Free market think tank, the Institute of Public Affairs, today warned that the federal government was wrong to assume that it could continue to pocket the benefits of the mining boom without giving anything back to the industry.
Institute of Public Affairs Executive Director, John Roskam, said that the government was relying on resource sector profits to return it to surplus in 2012, but seemed to have little understanding that Australia’s terms of trade were at risk from major new emerging resource markets.
‘Australia’s competitive advantage is at risk as our freight advantage is being eroded, and as China invests heavily in Africa and other regions to reduce its reliance on Australian minerals. We can’t keep adding more taxes and more regulations and not expect there to be an impact on the number of projects that are undertaken in Australia. The government lacks a vision for the resource industry
‘Inflation in China is currently well ahead of the government’s target. If China decides to pump the brakes on their economy, Australian exports could be crippled. At the moment about 25 per cent of our exports go to China. It is not safe to assume that historically high commodity prices will last forever.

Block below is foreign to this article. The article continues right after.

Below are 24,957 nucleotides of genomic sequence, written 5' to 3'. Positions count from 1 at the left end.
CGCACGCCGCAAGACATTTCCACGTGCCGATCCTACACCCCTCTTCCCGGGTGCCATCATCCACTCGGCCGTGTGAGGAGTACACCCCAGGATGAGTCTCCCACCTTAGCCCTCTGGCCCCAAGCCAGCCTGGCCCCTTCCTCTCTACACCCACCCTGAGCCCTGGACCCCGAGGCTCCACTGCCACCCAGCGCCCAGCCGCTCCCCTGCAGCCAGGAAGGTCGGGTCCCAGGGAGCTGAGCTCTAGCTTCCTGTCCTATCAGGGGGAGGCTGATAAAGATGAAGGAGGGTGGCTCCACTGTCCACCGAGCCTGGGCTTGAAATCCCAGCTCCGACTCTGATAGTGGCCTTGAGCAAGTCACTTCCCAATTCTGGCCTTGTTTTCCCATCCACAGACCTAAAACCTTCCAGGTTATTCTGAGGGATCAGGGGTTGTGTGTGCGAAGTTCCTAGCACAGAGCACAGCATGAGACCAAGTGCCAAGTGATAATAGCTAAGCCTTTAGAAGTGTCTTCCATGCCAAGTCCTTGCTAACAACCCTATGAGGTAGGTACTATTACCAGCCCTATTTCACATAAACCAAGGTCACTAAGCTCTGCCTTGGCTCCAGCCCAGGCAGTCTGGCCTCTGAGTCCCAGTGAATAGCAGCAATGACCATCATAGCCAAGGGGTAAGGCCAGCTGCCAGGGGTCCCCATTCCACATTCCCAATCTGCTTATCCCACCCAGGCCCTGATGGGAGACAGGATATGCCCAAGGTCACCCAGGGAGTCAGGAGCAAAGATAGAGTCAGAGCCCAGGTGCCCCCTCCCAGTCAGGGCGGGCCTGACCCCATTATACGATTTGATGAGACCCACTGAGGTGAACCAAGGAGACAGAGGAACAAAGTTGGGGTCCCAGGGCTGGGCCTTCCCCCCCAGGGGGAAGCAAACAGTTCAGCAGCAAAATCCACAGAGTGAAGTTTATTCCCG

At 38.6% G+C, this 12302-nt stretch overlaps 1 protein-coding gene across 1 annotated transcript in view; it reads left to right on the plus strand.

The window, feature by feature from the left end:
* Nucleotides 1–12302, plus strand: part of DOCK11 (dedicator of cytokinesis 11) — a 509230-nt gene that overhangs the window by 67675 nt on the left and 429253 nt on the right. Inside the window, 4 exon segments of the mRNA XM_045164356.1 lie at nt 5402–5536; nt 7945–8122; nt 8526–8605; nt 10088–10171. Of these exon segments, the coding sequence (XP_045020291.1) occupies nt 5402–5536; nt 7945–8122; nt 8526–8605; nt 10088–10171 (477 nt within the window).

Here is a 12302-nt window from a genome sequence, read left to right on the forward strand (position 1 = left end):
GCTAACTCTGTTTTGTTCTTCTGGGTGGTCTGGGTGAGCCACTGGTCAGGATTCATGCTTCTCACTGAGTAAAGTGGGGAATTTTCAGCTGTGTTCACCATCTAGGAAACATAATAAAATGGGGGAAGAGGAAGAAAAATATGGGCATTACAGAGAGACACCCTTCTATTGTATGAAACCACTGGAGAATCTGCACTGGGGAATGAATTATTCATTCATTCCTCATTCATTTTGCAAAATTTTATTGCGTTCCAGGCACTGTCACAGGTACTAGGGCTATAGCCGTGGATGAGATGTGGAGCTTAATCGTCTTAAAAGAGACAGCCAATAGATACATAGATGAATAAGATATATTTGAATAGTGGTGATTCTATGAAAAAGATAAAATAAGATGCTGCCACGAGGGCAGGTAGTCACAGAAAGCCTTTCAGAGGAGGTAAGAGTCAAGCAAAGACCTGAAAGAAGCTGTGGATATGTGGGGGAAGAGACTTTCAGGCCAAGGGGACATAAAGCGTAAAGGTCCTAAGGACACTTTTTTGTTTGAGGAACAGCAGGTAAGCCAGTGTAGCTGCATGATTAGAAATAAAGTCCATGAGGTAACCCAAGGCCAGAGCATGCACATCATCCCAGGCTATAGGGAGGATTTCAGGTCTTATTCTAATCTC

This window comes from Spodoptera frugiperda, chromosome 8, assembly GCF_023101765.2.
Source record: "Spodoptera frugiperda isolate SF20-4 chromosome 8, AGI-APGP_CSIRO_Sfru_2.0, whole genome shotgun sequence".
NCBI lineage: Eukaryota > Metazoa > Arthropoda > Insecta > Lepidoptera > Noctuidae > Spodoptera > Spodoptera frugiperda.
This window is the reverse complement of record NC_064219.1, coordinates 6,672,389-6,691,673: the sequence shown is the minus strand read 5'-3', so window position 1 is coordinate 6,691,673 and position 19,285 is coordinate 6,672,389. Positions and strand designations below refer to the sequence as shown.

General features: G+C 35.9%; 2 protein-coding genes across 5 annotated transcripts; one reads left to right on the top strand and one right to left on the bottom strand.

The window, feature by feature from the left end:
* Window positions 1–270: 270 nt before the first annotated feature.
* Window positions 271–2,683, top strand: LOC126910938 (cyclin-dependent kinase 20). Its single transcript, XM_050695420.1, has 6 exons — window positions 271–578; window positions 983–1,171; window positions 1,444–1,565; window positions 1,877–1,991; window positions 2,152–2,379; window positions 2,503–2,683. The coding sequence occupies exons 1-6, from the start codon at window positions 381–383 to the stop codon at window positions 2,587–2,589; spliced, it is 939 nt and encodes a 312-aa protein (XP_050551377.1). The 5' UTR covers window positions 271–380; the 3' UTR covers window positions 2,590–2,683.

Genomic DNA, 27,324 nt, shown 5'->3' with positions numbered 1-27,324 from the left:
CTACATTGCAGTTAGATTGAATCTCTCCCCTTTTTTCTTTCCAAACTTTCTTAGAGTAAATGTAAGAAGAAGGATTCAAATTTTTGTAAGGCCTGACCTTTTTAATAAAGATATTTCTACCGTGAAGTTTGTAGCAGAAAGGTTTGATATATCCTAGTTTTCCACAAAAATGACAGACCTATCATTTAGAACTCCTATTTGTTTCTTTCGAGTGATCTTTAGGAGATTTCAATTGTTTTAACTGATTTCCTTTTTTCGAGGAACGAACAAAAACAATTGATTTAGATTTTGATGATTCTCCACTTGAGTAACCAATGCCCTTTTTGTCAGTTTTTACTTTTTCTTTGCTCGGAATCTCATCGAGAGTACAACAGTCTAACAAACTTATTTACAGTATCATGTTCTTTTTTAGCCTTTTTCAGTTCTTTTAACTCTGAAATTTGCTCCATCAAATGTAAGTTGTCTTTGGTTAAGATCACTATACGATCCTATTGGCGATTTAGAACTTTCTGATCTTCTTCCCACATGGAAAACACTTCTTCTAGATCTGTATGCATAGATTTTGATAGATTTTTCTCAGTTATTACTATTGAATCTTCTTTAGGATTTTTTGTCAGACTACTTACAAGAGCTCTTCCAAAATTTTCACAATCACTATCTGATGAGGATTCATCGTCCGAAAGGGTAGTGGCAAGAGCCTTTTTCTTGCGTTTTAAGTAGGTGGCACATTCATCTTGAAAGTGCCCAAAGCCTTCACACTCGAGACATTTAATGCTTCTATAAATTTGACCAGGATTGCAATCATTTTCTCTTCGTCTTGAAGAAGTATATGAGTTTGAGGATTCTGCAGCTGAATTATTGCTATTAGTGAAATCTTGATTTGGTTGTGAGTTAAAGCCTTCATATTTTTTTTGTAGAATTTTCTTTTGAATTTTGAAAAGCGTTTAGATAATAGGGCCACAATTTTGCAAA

‘The Treasurer has been talking about converting the mining boom into an opportunity boom, but in the process there is a risk that Australian projects will no longer be an attractive investment destination and large mining projects could go elsewhere.
‘The resources boom is propping up the rest of the economy at the moment. Yet the government is punishing the sector with the new Minerals Resource Rent Tax. Instead, the government should put in place a Special Economic Zone in Northern Australia. A low tax, low regulation zone would drive continued long term investment in the Australian resource industry.
‘It was good to see that the government has directed funding towards addressing skills shortages in the budget, but by all accounts this still isn’t going to be enough to solve a problem that is already causing bottlenecks within the resource sector.
‘The new Enterprise Migration Agreements are a welcome initiative, but they should be extended to all projects, not just those that are above the $2 billion threshold. Why should those projects be advantaged over smaller projects?
‘The problem is that the government is assuming that the mining boom will continue and that they should grab as big a share as they can. This policy will put at risk the viability of billions of dollars of projects. Australia is not the only country that has a resource industry,’ Mr Roskam said.